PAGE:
Still Dreaming

I have never seen my class so quiet. Fixated with the person at the front of the hall. All armed with questions for her. Frantically scribbling down the speaker’s remarks — their notebooks looking more and more abstract as they try to find a way to capture everything being presented. The soft lighting on the stage and the speaker’s slow, studied delivery seem to give these few moments an air of gravity befitting the topic: DACA and the DREAM Act.

As part of our unit on social justice, I had my ninth grade English class read parts of the DREAM Act and, invited a guest immigration lawyer to speak to them about it, as well as DACA (Deferred Action for Childhood Arrivals). Both aim to help prevent immigrant youth from being deported.

In classroom discussions, my students and I have wrestled with questions about immigration and the double standards inherent within certain policies. We’ve laughed at Donald Trump’s ludicrous proposal to build a wall on our southern border and have sighed while reading the recent history of protest and legislative inaction around the DREAM Act. I don’t have answers to these questions, I tell them. As a nation we’re struggling with coming up with real answers, too.

But I do know that ending DACA, a program that has inspired so many students to excel in school, is not a solution to this issue.

Senator and Presidential candidate Marco Rubio’s statements about ending the DACA program once again show that he’s not willing to be President of the America that I teach in. An America where young undocumented students show up early in the morning and stay after school for tutoring to ensure their essays get A’s. These high-achieving students, many of them often balancing responsibilities at home with their academic work, believe in the American promise of a better life through education. I don’t call them Dreamers; I call them Doers. They’re an integral part of making this nation great. They’re keeping us honest about our promise. They’re working hard in hopes of achieving a better life than their parents. And what’s more American than that?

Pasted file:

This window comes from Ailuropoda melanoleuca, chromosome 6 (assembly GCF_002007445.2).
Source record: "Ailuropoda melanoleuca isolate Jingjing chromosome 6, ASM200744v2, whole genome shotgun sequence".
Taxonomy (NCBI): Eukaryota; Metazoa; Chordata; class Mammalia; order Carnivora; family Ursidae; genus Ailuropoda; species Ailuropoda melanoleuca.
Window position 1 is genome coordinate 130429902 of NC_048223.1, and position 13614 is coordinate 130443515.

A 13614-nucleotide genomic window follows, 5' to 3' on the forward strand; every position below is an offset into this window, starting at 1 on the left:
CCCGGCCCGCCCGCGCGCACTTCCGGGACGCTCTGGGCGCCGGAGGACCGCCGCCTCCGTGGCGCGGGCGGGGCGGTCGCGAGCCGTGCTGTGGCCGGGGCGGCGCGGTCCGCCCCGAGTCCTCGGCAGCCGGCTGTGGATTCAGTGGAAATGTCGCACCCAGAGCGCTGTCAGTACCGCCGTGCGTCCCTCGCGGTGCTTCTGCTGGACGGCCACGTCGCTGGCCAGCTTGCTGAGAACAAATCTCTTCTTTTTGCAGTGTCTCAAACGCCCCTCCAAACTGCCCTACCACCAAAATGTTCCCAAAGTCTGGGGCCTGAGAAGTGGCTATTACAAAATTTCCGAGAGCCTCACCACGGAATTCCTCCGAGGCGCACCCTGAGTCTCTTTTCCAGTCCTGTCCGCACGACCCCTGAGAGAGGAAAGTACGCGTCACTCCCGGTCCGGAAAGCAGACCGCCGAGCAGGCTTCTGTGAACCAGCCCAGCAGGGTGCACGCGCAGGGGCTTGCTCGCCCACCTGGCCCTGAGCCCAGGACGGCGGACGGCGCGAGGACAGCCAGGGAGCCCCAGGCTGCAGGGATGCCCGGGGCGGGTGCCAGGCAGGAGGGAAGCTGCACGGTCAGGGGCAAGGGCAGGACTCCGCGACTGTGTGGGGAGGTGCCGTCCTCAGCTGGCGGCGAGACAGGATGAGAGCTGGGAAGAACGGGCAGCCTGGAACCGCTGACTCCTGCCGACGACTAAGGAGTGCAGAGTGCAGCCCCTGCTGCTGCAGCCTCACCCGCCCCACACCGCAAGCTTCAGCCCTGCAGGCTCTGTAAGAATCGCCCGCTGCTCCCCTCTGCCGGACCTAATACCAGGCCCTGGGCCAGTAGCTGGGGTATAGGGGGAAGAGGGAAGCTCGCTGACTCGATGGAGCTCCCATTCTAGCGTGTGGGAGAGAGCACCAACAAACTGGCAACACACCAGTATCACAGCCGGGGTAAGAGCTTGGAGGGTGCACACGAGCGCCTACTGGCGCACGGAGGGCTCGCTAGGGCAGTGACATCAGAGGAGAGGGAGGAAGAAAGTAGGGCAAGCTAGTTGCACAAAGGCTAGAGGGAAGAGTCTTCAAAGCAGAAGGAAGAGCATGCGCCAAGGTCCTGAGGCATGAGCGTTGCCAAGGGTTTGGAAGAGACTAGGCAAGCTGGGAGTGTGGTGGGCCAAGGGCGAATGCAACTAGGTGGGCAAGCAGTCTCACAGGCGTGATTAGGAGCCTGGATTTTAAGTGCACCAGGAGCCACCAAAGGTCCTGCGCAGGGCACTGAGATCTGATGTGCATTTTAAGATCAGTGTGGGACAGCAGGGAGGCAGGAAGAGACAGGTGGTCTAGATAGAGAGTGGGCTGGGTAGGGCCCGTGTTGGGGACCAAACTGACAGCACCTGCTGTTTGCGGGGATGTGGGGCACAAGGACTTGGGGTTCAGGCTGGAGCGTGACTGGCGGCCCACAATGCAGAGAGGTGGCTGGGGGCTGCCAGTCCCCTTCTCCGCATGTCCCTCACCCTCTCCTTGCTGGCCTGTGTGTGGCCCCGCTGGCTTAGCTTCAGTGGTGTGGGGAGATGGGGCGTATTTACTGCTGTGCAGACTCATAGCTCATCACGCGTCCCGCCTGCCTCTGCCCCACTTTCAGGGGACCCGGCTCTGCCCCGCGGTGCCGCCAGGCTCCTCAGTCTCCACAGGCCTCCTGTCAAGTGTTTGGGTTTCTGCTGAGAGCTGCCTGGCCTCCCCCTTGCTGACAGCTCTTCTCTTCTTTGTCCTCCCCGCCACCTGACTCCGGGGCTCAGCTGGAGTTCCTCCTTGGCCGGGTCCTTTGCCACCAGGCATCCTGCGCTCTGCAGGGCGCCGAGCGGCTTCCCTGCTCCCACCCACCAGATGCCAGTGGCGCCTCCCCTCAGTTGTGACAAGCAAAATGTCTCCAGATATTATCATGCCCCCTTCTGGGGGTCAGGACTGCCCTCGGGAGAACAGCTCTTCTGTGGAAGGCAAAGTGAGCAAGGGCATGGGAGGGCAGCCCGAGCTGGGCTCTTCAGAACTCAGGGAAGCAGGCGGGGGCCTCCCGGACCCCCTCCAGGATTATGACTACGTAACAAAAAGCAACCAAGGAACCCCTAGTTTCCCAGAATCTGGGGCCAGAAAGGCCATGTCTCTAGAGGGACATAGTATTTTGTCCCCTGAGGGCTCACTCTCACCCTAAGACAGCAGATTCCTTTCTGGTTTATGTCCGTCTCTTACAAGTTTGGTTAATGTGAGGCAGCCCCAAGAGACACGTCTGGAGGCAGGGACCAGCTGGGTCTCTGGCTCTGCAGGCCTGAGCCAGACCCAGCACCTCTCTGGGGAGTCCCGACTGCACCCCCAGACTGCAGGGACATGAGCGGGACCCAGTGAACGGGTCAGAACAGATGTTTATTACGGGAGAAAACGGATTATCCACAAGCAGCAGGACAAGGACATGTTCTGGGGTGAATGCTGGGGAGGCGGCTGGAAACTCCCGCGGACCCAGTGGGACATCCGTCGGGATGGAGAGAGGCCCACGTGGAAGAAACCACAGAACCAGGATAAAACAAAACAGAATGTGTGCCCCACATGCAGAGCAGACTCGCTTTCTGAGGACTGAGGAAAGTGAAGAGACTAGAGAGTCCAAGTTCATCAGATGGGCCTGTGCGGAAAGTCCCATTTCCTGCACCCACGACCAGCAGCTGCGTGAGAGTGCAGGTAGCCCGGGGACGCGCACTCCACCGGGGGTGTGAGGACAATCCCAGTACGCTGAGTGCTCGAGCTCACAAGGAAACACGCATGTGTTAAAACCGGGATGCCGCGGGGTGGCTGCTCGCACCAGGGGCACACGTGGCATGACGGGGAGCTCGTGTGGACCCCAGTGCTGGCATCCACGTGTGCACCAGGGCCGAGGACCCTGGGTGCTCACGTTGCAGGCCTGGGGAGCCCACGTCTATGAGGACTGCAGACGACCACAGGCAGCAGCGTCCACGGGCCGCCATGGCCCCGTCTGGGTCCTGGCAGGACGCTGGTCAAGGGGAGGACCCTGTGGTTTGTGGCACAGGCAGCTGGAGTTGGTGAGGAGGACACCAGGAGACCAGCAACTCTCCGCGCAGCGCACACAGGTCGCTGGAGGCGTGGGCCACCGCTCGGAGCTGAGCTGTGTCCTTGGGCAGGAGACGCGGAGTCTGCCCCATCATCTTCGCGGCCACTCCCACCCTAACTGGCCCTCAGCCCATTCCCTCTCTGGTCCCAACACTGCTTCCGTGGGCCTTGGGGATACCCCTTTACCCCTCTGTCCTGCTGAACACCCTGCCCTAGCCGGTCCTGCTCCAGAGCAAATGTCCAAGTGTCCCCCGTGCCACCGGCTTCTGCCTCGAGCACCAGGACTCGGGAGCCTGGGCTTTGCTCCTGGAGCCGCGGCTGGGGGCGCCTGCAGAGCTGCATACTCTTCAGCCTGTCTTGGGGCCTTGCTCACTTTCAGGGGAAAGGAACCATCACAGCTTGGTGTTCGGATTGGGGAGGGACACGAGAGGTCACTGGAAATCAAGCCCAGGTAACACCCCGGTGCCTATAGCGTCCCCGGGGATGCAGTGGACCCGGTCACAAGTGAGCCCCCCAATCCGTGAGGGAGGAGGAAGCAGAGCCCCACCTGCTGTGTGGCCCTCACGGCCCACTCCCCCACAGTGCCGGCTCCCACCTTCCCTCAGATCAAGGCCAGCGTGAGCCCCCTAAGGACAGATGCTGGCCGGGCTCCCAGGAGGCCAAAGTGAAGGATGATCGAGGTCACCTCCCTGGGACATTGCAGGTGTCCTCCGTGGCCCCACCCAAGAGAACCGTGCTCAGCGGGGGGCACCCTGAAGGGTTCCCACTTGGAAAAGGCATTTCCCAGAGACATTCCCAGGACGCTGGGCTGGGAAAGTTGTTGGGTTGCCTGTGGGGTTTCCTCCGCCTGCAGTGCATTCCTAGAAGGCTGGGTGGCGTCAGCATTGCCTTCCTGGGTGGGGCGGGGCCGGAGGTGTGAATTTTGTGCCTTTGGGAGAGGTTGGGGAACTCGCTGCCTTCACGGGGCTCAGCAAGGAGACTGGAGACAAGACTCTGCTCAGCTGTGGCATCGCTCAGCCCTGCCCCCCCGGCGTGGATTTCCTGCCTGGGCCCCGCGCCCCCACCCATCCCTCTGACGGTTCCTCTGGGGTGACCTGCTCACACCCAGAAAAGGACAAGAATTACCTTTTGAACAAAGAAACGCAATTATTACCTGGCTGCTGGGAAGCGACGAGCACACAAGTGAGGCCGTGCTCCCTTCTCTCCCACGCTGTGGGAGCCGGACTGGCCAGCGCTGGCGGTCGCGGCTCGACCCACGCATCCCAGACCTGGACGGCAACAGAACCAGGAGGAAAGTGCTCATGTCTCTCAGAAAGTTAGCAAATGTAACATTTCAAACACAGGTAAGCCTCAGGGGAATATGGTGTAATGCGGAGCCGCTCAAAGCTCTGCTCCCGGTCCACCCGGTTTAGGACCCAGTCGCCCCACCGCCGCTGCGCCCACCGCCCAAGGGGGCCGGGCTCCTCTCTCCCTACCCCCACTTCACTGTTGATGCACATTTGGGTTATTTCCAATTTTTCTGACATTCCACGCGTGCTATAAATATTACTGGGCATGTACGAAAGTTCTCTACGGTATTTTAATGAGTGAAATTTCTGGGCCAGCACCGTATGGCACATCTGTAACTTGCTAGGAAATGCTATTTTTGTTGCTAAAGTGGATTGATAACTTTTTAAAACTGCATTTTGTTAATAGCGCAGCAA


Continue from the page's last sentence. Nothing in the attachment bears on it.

We need a President who will defend my hard working students’ rights to further their education, not threaten them with deportation. This is why I’m supporting Hillary Clinton. Her remarks after the failed attempt to pass the DREAM Act, not only resonate with me, as the grandson of immigrants, but also provides hope for my students:

“Many [Dreamers] would like nothing more than to contribute to the only country they’ve ever known as home. But for these children, because of their immigration status, they are often effectively barred from pursuing a post-secondary education and reaching their full potential. Through no fault of their own, they are forced to live in the shadows and denied their chance at achieving their God given potential.

“What are we saying to these hard working students? Well I will tell you. We are saying they are not welcome in the only country they have ever known. We are telling them to go back to another country they often know little about, where they may not speak the language, or understand the culture. These are children caught at a crossroads, and rather than providing them with an opportunity, we are holding them accountable for the actions of their parents.

“This is not the America I know.

“There is a solution to this crisis, but sadly, the Senate today failed to act. The DREAM Act — which I have proudly cosponsored for several years — would help expand opportunities for our nation’s immigrant children. For those students who have grown up in the United States, have demonstrated good moral character, and are pursuing a college education or have enlisted in the military, the DREAM Act will provide an opportunity to earn legal status in this country.

“There are many good reasons to enact the DREAM Act. In today’s twenty-first century economy, where a post-secondary education is quickly becoming the minimum requirement for higher-earning jobs, we need to provide the children in our country with every opportunity to achieve academically, both for their benefit but also for the benefit of our society. The DREAM Act would also strengthen our nation’s military readiness, allowing these well-qualified young men and women to serve their country with honor. But most importantly, the DREAM Act ensures that the promise of the American Dream becomes a reality for all our children.”

Hillary gets it.

-Luke Villalobos

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